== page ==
Athletes with Foot Problems Make News Again in May 2015

Athletes with Foot Problems Make News Again in May 2015In late May 2015, several athletes with foot problems made the national news. Perhaps you’ve heard about the one involving basketball star, Kyle Korver? During an Eastern Conference final against the Cleveland Cavaliers, he unfortunately sprained his right ankle. The 34-year-old pro is expected to spend some time off of the courts recovering. Of course that’s the kind of news that will likely dampen the mood of even the most optimistic Atlanta Hawks fans.

Over the years, much has been written about foot problems in sports and ankle sprains in particular. Studies have been conducted on the topic for decades too. One of the more recent ones was published in a January 2010 issue of The Journal of Family Practice. Although dated, it is in lock step with previous studies and makes a strong argument for the use of preventive medicine.

Podiatrists Recommend Being Proactive Regardless of Career Status

Preventive medicine has obviously come a long way since 2010. As such, athletes with foot problems have a variety of treatment options at their disposal. We’ve listed some, but not all of the treatment options below:

  • Temporary Cessation of Activity or Early Retirement
  • Use of Standard or High-Tech Orthotics
  • Proprioceptive Therapy or Training
  • Use of Special Athletic Shoes (Varies by Sport)
  • Physical Therapy
  • Use of Sports Tape and Specialty Braces
  • ROM and Strength Training Exercises

Of course the list of suggested treatments for athletes with foot problems will vary based on the types of injuries involved. Ankle sprains tend to be among the most common and insidious for athletes because of the potential for long-term effects. For example, athletes that sustain grade three ankle sprains are very likely to experience ligament weakness for extended periods of time. As such, their careers, not to mention their health, may take unexpected hits. To learn more about athletic related ankle injuries, please consult with a podiatrist.

Broken Ankle & Foot Injuries May Warrant Testing for Compartment Syndrome

Foot-Ankle-PainAs we all know, there are many different foot and ankle injuries that may befall an individual. However, some of the most life altering ones are crushing injuries. They, by their very nature, have the ability to cause widespread and sometimes irreversible damage to the foot and ankle. That’s why many Middleton podiatrists believe in examining patients with broken ankles and crushed feet for signs and symptoms typically associated with compartment syndrome.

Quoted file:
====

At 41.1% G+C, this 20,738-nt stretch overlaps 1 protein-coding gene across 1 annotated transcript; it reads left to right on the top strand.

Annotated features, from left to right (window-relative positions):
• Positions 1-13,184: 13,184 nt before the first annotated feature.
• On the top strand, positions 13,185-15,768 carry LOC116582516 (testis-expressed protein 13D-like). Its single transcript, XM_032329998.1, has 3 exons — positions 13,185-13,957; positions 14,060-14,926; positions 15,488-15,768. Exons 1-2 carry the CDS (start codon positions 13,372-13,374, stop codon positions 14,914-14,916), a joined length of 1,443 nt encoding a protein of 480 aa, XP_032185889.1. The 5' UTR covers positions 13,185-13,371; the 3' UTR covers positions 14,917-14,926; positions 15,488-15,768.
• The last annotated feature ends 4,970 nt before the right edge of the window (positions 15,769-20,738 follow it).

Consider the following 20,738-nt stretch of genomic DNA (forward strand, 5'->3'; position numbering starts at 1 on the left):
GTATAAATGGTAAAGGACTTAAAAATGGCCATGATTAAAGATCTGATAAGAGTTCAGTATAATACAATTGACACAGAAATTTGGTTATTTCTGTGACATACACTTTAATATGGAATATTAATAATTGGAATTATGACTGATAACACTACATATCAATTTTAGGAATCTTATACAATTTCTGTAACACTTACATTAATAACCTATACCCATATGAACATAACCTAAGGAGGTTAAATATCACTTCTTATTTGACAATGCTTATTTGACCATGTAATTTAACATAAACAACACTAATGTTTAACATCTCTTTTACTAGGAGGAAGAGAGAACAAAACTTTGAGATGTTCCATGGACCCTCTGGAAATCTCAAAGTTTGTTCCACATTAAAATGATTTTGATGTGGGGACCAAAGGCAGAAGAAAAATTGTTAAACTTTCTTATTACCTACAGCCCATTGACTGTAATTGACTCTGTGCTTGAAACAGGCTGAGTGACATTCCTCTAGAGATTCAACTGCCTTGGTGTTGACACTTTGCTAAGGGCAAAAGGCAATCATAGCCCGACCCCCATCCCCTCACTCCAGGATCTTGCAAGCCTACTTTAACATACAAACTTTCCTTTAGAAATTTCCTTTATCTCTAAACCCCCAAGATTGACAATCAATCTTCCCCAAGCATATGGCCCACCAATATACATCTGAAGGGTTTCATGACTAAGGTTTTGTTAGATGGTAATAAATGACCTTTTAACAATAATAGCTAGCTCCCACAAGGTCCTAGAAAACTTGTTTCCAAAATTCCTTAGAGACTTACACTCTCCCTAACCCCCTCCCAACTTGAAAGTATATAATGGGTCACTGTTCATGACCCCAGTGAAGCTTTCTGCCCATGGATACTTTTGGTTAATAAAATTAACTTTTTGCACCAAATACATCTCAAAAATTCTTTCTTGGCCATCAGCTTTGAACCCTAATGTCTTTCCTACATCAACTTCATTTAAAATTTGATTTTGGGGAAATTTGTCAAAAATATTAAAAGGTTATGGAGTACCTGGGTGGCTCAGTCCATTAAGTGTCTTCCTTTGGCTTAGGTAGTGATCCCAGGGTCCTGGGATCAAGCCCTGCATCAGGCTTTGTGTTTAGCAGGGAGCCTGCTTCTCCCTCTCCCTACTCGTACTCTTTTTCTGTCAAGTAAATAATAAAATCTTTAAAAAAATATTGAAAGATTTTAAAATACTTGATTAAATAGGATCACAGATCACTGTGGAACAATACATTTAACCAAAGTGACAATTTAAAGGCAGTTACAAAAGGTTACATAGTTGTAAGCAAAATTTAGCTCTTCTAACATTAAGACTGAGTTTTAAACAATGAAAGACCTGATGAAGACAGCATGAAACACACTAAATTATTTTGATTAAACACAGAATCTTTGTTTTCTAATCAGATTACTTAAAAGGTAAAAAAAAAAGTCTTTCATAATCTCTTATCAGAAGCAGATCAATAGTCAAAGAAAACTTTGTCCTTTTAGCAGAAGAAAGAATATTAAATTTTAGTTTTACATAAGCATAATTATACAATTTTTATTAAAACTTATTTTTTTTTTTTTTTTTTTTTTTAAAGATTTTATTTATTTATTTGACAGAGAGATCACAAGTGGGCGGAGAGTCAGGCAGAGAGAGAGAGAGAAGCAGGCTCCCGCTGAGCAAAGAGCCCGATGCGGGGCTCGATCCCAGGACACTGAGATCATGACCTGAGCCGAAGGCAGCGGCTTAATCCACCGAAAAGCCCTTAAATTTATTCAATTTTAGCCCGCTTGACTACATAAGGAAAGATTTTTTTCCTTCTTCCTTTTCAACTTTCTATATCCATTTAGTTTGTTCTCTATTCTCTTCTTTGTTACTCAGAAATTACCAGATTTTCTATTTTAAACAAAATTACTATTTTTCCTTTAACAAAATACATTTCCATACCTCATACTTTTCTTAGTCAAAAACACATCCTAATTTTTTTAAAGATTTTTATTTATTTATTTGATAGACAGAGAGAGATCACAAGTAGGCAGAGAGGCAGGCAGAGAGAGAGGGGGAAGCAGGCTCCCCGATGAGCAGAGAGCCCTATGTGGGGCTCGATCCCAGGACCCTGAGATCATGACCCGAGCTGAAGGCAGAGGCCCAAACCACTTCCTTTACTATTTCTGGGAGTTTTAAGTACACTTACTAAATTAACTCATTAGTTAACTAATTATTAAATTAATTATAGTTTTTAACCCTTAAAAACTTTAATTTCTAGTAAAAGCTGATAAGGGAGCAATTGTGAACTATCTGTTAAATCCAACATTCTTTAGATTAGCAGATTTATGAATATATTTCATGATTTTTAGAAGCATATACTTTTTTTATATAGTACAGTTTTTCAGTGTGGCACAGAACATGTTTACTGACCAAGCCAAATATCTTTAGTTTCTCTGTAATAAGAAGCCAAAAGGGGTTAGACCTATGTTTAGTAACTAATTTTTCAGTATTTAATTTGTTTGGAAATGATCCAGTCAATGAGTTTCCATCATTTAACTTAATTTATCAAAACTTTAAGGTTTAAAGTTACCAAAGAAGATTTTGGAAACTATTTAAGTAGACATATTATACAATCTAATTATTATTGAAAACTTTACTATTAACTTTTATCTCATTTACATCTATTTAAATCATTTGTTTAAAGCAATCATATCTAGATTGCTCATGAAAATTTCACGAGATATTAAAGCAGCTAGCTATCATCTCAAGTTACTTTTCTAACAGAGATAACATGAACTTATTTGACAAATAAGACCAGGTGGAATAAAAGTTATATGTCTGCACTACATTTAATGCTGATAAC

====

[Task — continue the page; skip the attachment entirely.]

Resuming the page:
Compartment syndrome is primarily associated with crushing injuries that involve osseofascial compartments. Osseofascial compartments are found in a human’s limbs. They are actually closed segments within the limbs that are defined by fascia and bone. The foot alone has at least six such areas. They are known as the calcaneal, lateral, interosseous, superficial, adductor and medial compartments. The ankle is also affected by the four compartments that exist in the lower leg. They are known as superficial posterior, anterior, lateral and deep posterior compartments.

Within the defined borders mentioned above are muscles, soft tissue, tendons, blood vessels and nerves. As such, the areas have their own interstitial pressure level, which may be altered by crushing injuries and certain diseases. Once that pressure level is altered, it may disrupt the normal flow of blood. That, in turn, may cause tissue death, nerve damage, skin tightness and the formation of foot and ankle ulcers.

To determine whether or not a person has compartment syndrome, podiatrists may order an interstitial pressure test or CT arthrography and conduct a physical exam. If the interstitial pressure in the broken ankle or foot needs to be adjusted, a podiatrist may recommend that the patient undergo a fasciotomy.

It is a complicated, surgical procedure designed to immediately reduce the pressure in the affected area or areas. Afterward, the patient must typically restrict his or her movements for a minimum of five days and then potentially undergo a second surgical procedure to permanently close the open incisions (e.g. skin grafts). Once the second surgery has been completed, the patient may be faced with additional downtime.

In other instances, podiatrists may suggest that the patients with broken ankles try bed rest, foot elevation, anti-inflammatory medications, pneumatic intermittent impulse compression devices and splinting instead. It really all hinges upon how severe the change in pressure is and how long it has been left unchecked. To learn more about compartment syndrome and the treatments involved, please contact your local podiatry office.

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